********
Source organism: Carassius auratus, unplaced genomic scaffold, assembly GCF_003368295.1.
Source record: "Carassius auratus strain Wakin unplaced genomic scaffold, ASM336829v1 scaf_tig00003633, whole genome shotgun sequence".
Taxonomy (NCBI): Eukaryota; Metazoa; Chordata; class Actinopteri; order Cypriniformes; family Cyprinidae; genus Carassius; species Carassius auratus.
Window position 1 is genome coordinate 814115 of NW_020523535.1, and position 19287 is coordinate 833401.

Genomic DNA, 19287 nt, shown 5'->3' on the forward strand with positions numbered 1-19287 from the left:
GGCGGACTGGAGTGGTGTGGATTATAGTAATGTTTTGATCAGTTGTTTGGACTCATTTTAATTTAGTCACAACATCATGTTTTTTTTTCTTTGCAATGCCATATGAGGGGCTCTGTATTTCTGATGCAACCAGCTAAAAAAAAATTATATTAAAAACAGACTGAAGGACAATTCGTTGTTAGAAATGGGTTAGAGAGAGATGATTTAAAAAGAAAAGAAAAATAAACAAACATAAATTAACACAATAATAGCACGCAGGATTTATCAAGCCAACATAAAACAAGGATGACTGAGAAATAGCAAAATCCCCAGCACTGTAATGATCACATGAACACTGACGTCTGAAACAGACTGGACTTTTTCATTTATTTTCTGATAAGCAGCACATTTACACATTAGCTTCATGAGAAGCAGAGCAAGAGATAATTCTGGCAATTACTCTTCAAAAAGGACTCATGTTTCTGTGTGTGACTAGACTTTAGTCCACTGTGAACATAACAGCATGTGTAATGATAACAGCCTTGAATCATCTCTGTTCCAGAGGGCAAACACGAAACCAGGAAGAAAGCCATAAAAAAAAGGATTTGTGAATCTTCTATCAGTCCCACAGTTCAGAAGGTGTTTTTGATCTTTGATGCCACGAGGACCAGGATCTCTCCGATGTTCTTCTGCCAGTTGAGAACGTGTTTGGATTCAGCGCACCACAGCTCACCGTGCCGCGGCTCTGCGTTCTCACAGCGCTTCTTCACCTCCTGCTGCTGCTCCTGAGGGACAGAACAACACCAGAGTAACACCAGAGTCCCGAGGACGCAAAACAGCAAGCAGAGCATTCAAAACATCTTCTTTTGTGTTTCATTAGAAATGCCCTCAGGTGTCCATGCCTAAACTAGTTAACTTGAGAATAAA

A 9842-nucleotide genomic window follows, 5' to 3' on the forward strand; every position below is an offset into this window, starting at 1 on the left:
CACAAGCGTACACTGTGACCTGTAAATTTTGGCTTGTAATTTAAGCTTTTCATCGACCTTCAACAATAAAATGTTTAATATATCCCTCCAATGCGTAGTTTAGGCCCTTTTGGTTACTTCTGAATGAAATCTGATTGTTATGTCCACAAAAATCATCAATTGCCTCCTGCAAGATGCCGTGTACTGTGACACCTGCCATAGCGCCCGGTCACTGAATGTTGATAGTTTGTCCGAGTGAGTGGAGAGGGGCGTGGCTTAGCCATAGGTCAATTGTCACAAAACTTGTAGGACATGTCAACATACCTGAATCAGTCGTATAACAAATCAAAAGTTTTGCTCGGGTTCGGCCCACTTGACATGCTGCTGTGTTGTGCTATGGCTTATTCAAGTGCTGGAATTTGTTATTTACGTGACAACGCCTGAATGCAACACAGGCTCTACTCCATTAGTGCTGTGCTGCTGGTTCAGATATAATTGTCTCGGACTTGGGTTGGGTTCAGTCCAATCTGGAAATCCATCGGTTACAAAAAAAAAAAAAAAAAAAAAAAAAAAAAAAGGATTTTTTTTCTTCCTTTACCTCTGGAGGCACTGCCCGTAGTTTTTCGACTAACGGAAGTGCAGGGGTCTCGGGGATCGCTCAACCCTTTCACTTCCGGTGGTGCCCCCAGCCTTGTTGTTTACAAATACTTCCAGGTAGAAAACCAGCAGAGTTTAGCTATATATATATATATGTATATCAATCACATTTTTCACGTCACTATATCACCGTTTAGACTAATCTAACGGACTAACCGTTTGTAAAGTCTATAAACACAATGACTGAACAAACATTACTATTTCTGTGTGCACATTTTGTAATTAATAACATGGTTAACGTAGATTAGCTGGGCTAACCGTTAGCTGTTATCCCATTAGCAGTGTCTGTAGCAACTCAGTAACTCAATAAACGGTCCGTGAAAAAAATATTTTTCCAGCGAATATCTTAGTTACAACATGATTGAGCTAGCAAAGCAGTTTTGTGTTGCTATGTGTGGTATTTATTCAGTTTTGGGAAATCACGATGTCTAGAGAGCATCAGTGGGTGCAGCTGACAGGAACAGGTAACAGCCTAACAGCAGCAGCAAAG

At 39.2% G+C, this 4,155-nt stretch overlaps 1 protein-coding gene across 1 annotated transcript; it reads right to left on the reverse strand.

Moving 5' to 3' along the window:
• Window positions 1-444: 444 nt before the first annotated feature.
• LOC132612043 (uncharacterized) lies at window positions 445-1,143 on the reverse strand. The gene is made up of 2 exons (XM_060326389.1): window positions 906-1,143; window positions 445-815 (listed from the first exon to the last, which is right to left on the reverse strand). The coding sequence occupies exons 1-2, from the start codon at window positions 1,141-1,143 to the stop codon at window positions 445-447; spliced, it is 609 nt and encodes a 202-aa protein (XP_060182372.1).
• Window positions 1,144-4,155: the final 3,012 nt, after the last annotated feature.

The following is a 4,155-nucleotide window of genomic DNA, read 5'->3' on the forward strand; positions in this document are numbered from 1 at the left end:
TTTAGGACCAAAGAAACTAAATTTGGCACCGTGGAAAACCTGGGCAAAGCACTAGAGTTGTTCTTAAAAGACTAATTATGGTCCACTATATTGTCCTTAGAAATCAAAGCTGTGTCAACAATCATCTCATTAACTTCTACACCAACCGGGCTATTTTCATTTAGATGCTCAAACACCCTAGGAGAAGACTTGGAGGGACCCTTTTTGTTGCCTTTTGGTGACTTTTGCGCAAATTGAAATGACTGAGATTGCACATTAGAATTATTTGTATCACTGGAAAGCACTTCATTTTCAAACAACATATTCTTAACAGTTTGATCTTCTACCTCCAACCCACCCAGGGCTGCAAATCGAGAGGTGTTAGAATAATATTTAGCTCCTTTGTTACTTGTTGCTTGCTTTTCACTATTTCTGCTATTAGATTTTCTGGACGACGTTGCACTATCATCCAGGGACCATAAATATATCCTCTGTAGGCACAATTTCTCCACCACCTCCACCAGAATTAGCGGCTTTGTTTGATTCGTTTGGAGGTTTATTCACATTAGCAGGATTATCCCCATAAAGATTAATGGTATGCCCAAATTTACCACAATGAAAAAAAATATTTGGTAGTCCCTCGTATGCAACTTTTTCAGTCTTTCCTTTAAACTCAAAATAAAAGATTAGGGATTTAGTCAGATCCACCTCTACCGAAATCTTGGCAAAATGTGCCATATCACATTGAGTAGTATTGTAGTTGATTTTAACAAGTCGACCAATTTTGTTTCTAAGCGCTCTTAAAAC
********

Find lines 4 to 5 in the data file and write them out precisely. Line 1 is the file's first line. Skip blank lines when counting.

Window position 1 is genome coordinate 814115 of NW_020523535.1, and position 19287 is coordinate 833401.

Genomic DNA, 19287 nt, shown 5'->3' on the forward strand with positions numbered 1-19287 from the left: